I wouldn’t consider myself an Ernest Hemingway fan by any stretch. Perhaps I read him when I was too young to appreciate his spare and muscular prose. For some reason I always thought of him as a misogynist, although I couldn’t say how I came to that conclusion. He has been criticized for his portrayal of women in his work, so my opinion has clearly been borrowed from something else I’ve read. I do know, however, that he is a significant figure in American literature even if neither the man nor the myth was all that interesting to me as a reader.
Now, after reading Paula McLain’s novel The Paris Wife I have to admit to being quite curious about Hemingway and his writing. I think I might come at it a little differently now compared to the way I approached him as a young university student.
The Paris Wife is a fictional account of the relationship between a young Ernest Hemingway and his first wife, Hadley Richardson. The pair meet through mutual friends in Chicago in 1920. “The very first thing he does,” Hadley says, “is fix me with those wonderfully brown eyes…”
Hadley is 28 and has come to Chicago from St. Louis after the death of her mother. Hemingway is just 20 and “seemed to do happiness all the way up and through. There wasn’t any fear in him…just intensity and aliveness.” For Hadley, who says that her life was “stuck” long before her mother’s death, Hemingway is a revelation. When Hemingway announces that he intends on being an important writer, Hadley remarks “I thought poets were quiet and shrinking and afraid of sunlight.” Hemingway is a force and Hadley has no choice but to be swept along with him.
After Hadley returns to St. Louis, the two begin a correspondence which ends in a wedding proposal. Once they are married, the two return to Chicago briefly before setting sail for Paris. Why Paris? Sherwood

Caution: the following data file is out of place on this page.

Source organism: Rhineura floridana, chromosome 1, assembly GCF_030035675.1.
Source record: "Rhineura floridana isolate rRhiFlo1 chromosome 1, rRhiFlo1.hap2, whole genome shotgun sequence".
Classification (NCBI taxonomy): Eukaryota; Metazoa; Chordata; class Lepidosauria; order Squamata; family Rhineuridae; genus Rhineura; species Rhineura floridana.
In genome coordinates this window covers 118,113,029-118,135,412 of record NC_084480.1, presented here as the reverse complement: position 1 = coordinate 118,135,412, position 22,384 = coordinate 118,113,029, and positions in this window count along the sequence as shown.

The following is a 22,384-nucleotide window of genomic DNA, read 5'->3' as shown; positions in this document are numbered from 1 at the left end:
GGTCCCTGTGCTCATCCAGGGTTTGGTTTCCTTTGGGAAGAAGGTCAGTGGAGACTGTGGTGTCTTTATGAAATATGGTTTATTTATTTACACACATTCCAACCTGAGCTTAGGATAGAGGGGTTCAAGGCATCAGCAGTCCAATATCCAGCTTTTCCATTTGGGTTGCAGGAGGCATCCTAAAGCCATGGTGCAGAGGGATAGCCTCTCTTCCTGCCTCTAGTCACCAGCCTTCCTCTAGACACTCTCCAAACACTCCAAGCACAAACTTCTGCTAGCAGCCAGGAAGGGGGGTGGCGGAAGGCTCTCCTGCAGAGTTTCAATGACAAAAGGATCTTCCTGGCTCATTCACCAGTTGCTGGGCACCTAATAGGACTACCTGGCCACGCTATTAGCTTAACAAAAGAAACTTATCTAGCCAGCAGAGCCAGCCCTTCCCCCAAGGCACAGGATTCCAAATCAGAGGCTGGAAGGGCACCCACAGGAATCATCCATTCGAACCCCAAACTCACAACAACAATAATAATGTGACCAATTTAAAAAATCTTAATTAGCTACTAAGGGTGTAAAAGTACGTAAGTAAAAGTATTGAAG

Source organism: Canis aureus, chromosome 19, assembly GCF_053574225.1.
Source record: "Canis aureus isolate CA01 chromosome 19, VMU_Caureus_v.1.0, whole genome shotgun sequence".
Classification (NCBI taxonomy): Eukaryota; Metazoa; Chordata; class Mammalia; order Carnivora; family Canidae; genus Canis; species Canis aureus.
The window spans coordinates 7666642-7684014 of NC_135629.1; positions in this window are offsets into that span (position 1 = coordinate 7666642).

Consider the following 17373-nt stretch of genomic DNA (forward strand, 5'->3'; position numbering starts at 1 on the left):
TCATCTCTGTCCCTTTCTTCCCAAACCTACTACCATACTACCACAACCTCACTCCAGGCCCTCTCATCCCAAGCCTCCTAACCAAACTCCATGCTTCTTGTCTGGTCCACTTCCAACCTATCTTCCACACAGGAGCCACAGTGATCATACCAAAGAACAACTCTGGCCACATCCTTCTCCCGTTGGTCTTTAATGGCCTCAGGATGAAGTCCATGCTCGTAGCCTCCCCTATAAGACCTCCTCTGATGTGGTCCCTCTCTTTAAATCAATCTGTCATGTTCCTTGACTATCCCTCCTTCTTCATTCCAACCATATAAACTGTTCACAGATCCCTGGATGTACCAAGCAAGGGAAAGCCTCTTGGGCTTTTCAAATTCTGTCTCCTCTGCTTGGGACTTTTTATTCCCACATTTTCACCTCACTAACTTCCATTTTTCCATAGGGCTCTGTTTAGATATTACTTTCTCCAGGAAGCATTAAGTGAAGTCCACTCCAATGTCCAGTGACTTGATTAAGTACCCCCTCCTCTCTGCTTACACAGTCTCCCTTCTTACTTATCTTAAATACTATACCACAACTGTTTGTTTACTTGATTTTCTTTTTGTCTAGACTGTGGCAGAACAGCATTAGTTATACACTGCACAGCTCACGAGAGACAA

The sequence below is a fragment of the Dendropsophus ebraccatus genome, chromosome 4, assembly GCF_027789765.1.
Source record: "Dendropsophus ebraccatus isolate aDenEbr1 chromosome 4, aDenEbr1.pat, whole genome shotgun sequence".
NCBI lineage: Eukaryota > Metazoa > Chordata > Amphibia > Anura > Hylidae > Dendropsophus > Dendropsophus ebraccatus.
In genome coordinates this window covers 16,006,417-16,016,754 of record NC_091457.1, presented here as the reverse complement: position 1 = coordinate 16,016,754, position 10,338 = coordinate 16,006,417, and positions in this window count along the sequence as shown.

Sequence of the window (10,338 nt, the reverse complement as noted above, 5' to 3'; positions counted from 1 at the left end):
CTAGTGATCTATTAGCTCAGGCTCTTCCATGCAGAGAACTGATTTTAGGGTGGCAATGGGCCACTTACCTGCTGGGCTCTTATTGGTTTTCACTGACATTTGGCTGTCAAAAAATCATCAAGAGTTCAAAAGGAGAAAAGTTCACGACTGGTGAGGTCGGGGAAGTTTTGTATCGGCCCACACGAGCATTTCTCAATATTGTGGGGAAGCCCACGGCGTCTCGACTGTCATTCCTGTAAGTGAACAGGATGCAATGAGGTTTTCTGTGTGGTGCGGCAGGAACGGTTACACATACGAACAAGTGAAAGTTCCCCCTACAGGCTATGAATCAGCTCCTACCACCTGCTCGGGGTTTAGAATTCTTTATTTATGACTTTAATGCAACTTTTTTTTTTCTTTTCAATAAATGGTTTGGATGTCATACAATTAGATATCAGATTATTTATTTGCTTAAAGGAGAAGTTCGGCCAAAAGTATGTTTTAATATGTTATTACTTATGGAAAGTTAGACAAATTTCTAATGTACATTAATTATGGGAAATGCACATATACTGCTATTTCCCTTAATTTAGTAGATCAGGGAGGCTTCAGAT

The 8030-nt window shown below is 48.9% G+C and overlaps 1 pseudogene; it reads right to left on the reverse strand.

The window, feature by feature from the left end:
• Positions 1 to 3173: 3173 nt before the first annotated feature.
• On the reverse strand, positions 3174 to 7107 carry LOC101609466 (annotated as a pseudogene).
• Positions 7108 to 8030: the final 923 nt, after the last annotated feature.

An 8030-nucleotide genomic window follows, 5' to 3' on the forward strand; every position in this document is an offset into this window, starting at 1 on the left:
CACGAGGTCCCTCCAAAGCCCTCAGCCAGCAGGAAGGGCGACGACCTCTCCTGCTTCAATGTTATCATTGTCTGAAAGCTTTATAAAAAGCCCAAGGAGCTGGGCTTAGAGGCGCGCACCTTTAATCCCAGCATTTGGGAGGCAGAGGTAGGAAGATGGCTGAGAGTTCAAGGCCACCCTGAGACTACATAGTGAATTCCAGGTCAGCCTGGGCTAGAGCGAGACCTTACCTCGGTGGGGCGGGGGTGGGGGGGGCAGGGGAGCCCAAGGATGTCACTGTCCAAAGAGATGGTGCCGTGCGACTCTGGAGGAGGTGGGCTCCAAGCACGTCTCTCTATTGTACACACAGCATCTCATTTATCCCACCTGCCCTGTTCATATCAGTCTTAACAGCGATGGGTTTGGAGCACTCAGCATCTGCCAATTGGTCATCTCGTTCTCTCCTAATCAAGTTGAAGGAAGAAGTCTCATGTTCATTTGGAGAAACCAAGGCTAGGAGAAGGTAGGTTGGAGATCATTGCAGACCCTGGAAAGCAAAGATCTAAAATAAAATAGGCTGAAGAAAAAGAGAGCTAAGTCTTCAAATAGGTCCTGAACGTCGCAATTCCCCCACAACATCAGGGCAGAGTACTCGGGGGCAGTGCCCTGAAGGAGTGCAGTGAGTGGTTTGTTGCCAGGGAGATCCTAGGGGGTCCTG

Anderson (author of the book Winesburg, Ohio, which I’ve never heard of but apparently both the writer and the book were a big deal back in the day) tells Hemingway “…if you want to do any serious work, Paris is the place to be. That’s where the real writers are now.”
Anderson was right, of course. Paris in the 20’s was a mecca for writers and artists, a literary (and artistic) who’s who. Gertrude Stein, Ezra Pound, F. Scott Fitzgerald, and Archibald MacLeish are just a few of the celebs who enter the Hemingways’ orbit once they find themselves in the City of Light at the end of 1921. This collection of literati came to be known as “The Lost Generation,” a term coined by Stein but made popular in Hemingway’s novel The Sun Also Rises. The term refers to those who came of age after the First Word War.
McLain’s novel does an exceptional job of capturing the literary scene of the time – its parties and squabbles, jealousies and intrigues – but also the relationship between Ernest and Hadley. There is no question they loved each other deeply and in Hemingway’s own memoir about his time in Paris, A Moveable Feast, he writes “I wish I had died before I loved anyone but her.”
I may have to rethink my position on Hemingway. I may have to read A Moveable Feast. I certainly recommend The Paris Wife especially if you love literary name dropping and Paris. Even if you don’t love those things, McLain’s novel is a delight.